I don’t have a very large budget for my whisky consumption. I scrimp, save and work overtime in order to fund the privilege of enjoying a quality dram (or several) on a night off.
Fortunately for me, a large part of the whisky market is made up of quality bottles that are often cited as “beginners whiskies”. These are the high volume bottlings that distilleries need to stack high and sell cheap in order to bring in the reliable bulk of their income. Old Pulteney 12. Glenfiddich 12. Glenmorangie 10. The great all-rounder Highland Park 12. Any beginner would certainly be off to a good start with any of those drams.
They’re usually bottled at 40% with chill filtration and at least a bit of colouring to maintain consistency between batches and cost between £25 and £30. One notable exception is Bunnahabhain 12 which retails at around £30 and comes in a craft presentation with no colour, no chill filtration and an ABV of 46%. If you’re at the start of your whisky journey and want some context of what all the talk of chill filtration and colouring actually means, then try Bunna’ 12.
Any beginner would be well recommended to try any of the bottles mentioned above and they deservedly occupy a spot on the shelf of any self-respecting whisky enthusiast. That said, broadly speaking, whiskies are priced according to their merit.
There is something of a responsibility on the part of distilleries when producing lower priced bottles to guarantee a minimum quality and a good showing of what their stills are capable of producing, irrelevant of price. After all it’s in their interest and that of the wider industry to entice new drinkers in to buy their older and more expensive bottles. The experience they form from the whisky they buy at the start of their journey may well form their opinion of scotch in general. This brings me on to the subject of this review which is Bowmore 12 year old.
It’s 40%, chill filtered and clearly contains a rather large helping of caramel colourant, as the colour is that of varnished mahogany. They’ve sullied your precious bottle of single malt with what is essentially the scrapings from the bottom of an industrial vat of burnt sugar in order to make it appear more like the whisky they drink in the movies, which was probably bourbon anyway.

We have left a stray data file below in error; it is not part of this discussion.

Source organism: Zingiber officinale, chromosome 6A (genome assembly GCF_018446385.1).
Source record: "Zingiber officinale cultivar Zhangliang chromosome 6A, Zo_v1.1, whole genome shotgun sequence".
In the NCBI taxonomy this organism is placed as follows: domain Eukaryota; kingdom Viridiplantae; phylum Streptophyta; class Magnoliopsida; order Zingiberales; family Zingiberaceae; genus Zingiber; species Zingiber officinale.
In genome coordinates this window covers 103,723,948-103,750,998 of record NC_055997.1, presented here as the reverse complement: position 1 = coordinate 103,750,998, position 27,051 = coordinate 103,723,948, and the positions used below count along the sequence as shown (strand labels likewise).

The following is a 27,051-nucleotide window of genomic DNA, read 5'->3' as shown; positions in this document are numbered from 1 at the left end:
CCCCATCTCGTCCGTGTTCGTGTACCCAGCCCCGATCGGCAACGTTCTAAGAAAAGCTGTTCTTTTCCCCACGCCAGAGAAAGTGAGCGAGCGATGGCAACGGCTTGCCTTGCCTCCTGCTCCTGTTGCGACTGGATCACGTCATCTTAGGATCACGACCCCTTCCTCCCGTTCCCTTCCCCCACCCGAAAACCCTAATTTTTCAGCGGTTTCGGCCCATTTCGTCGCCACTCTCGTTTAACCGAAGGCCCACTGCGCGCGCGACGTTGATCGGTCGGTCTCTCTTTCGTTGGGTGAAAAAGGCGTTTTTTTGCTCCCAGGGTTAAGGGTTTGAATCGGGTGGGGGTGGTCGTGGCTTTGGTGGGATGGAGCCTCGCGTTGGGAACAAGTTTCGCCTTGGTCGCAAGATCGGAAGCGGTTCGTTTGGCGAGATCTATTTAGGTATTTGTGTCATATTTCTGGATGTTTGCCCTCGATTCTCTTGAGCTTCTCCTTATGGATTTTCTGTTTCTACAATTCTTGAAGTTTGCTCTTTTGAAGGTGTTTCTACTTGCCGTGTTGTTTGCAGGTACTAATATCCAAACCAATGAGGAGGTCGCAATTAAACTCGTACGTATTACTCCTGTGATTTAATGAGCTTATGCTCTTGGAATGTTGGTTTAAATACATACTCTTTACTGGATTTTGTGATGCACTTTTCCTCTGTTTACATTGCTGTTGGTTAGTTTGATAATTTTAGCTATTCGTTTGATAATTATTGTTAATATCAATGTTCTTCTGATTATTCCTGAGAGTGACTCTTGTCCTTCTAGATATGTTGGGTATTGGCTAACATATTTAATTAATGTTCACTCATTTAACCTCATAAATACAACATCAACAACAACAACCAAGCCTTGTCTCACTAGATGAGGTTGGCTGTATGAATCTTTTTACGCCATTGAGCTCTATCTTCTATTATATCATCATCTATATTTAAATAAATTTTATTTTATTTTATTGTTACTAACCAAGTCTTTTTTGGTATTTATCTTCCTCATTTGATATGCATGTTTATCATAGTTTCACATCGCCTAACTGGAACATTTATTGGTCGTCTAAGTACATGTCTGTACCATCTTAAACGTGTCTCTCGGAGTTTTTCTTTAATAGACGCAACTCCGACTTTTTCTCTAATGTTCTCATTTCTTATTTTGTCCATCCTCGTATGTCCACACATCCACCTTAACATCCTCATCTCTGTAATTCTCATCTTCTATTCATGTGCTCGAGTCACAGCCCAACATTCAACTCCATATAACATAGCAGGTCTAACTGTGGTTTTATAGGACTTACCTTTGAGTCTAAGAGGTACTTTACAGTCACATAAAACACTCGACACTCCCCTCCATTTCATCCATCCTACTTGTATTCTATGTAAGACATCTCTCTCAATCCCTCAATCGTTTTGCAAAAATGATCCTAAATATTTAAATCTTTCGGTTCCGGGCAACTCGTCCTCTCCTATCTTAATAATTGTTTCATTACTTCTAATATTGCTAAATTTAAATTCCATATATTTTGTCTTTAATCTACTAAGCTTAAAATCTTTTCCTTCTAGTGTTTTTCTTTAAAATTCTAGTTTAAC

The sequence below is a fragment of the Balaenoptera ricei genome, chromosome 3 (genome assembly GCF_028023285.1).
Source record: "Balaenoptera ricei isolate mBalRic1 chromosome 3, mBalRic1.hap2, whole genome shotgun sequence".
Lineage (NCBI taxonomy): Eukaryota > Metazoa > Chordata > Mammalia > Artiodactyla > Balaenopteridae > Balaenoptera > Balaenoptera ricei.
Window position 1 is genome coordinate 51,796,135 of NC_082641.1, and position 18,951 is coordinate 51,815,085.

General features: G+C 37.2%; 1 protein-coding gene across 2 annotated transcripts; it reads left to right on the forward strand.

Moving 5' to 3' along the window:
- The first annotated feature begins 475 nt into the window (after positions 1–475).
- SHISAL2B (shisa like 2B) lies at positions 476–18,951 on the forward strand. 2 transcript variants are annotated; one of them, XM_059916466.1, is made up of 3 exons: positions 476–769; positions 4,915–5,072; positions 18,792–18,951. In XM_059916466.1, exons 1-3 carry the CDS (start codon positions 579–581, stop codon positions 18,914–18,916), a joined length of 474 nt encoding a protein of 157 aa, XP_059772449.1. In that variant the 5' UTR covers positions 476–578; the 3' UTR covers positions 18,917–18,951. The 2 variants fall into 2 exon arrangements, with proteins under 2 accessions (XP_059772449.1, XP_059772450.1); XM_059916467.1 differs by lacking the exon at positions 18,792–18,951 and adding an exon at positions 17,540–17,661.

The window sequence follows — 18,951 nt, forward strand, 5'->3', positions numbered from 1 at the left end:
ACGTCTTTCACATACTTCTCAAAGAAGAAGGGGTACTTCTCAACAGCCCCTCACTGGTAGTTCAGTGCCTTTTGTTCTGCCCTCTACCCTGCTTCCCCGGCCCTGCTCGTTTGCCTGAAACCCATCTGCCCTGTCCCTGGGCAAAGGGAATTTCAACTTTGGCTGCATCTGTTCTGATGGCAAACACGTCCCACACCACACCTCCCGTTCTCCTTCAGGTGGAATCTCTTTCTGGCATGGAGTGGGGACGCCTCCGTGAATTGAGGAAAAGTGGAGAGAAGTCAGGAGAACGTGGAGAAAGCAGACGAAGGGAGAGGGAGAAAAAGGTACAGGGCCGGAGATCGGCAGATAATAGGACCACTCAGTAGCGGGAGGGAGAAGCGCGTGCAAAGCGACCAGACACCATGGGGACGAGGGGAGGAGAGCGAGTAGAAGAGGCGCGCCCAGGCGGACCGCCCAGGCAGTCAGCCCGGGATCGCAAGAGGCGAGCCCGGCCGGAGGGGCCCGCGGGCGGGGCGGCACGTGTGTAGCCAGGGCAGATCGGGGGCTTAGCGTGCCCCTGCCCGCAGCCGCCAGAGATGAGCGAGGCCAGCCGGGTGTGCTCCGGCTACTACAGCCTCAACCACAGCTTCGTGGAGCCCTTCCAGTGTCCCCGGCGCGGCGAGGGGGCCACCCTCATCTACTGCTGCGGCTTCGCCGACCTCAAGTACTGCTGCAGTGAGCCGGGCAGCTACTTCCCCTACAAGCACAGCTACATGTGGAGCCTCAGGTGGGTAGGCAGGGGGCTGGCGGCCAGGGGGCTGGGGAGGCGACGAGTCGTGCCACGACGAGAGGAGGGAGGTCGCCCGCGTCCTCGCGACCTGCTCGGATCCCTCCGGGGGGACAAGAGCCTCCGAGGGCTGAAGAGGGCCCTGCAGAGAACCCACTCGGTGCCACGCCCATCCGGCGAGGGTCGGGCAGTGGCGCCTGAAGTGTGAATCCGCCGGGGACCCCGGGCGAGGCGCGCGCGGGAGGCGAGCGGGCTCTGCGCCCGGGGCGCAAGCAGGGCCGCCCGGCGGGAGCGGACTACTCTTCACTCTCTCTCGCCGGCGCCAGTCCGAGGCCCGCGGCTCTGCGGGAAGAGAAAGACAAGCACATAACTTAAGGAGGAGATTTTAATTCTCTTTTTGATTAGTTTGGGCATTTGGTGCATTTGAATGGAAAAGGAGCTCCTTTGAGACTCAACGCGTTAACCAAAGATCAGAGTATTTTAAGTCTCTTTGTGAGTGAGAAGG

The label promises perfect balance, sweetness and peat smoke. I’m really not getting much in the way of smokiness from this dram. Maybe there’s a hint but it’s not even at the level of Highland Park 12 with it’s signature whisp of bonfire on the finish. It’s as if Bowmore were worried that any real smokiness would put off more inexperienced palates but decided to keep the phrases “peat smoke” and “Islay Single Malt” proudly emblazoned on the label because it sounds good (I know not all Islays are heavily peated but the implication is there).
What I do get is a little malty sweetness at the arrival, a bit of floral with a body of metallic copper notes, then a handful of sour off notes before a really quite tart finish, the shortness of which is probably a blessing. If you’re in the UK, grab a handful of pennies or two pence pieces and rub them together in your hands, then take a good sniff. Bowmore 12 smells like this to me and it isn’t pleasant.
In this bottle’s defence and for the purpose of objectivity I’ll say that I paid £23 for my bottle as it was on offer, and I will finish the bottle. It’s not undrinkable but the standard asking price of £40 is frankly absurd considering the competition at this price point. Springbank 10. Talisker 10. Ardbeg 10. All whiskies that fit the description of peat smoke with perfectly balanced sweetness that would wipe the floor with Bowmore 12.
My concern is that somebody will choose a bottle of this for their first Single Malt, lay down their cash and receive a mediocre experience and tasting notes that barely relate to the contents of the bottle in return. If I’d have done so it would have sent me scurrying back to my Jim Beam and coke for half the price.
Incidentally the first Single Malt that I purchased for myself was Highland Park 12 (the bottling before the current Viking Honour version, but that’s another story…) and I still recommend that as the perfect first whisky today. It’s £25 and is known as the great all rounder for a good reason. It showed me what a decent single malt should be, and spoke loudly and proudly for scotch whisky in general.